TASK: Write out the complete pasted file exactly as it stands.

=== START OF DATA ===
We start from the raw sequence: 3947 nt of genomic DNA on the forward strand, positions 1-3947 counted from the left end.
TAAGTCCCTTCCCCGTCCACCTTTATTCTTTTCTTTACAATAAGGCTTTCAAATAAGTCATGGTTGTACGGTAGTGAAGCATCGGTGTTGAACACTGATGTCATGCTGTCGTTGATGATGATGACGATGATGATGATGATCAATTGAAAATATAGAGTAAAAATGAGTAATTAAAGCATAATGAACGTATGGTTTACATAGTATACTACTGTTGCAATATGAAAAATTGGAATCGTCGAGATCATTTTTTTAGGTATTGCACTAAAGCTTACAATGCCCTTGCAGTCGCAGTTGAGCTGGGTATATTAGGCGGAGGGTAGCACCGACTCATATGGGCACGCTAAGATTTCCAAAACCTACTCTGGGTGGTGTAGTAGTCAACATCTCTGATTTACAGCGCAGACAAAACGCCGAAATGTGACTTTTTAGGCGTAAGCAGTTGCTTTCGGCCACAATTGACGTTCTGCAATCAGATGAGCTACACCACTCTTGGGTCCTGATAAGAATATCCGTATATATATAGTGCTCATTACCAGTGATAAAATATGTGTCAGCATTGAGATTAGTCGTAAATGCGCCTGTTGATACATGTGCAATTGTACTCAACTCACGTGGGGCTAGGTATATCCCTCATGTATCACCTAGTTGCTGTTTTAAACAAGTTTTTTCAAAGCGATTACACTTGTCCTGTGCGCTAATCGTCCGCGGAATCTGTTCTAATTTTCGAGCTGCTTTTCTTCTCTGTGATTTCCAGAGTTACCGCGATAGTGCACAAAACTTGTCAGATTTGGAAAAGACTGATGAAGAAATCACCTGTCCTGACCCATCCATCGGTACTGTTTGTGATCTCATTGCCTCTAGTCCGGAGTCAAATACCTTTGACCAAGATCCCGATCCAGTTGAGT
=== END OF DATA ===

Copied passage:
We start from the raw sequence: 3947 nt of genomic DNA on the forward strand, positions 1-3947 counted from the left end.
TAAGTCCCTTCCCCGTCCACCTTTATTCTTTTCTTTACAATAAGGCTTTCAAATAAGTCATGGTTGTACGGTAGTGAAGCATCGGTGTTGAACACTGATGTCATGCTGTCGTTGATGATGATGACGATGATGATGATGATCAATTGAAAATATAGAGTAAAAATGAGTAATTAAAGCATAATGAACGTATGGTTTACATAGTATACTACTGTTGCAATATGAAAAATTGGAATCGTCGAGATCATTTTTTTAGGTATTGCACTAAAGCTTACAATGCCCTTGCAGTCGCAGTTGAGCTGGGTATATTAGGCGGAGGGTAGCACCGACTCATATGGGCACGCTAAGATTTCCAAAACCTACTCTGGGTGGTGTAGTAGTCAACATCTCTGATTTACAGCGCAGACAAAACGCCGAAATGTGACTTTTTAGGCGTAAGCAGTTGCTTTCGGCCACAATTGACGTTCTGCAATCAGATGAGCTACACCACTCTTGGGTCCTGATAAGAATATCCGTATATATATAGTGCTCATTACCAGTGATAAAATATGTGTCAGCATTGAGATTAGTCGTAAATGCGCCTGTTGATACATGTGCAATTGTACTCAACTCACGTGGGGCTAGGTATATCCCTCATGTATCACCTAGTTGCTGTTTTAAACAAGTTTTTTCAAAGCGATTACACTTGTCCTGTGCGCTAATCGTCCGCGGAATCTGTTCTAATTTTCGAGCTGCTTTTCTTCTCTGTGATTTCCAGAGTTACCGCGATAGTGCACAAAACTTGTCAGATTTGGAAAAGACTGATGAAGAAATCACCTGTCCTGACCCATCCATCGGTACTGTTTGTGATCTCATTGCCTCTAGTCCGGAGTCAAATACCTTTGACCAAGATCCCGATCCAGTTGAGT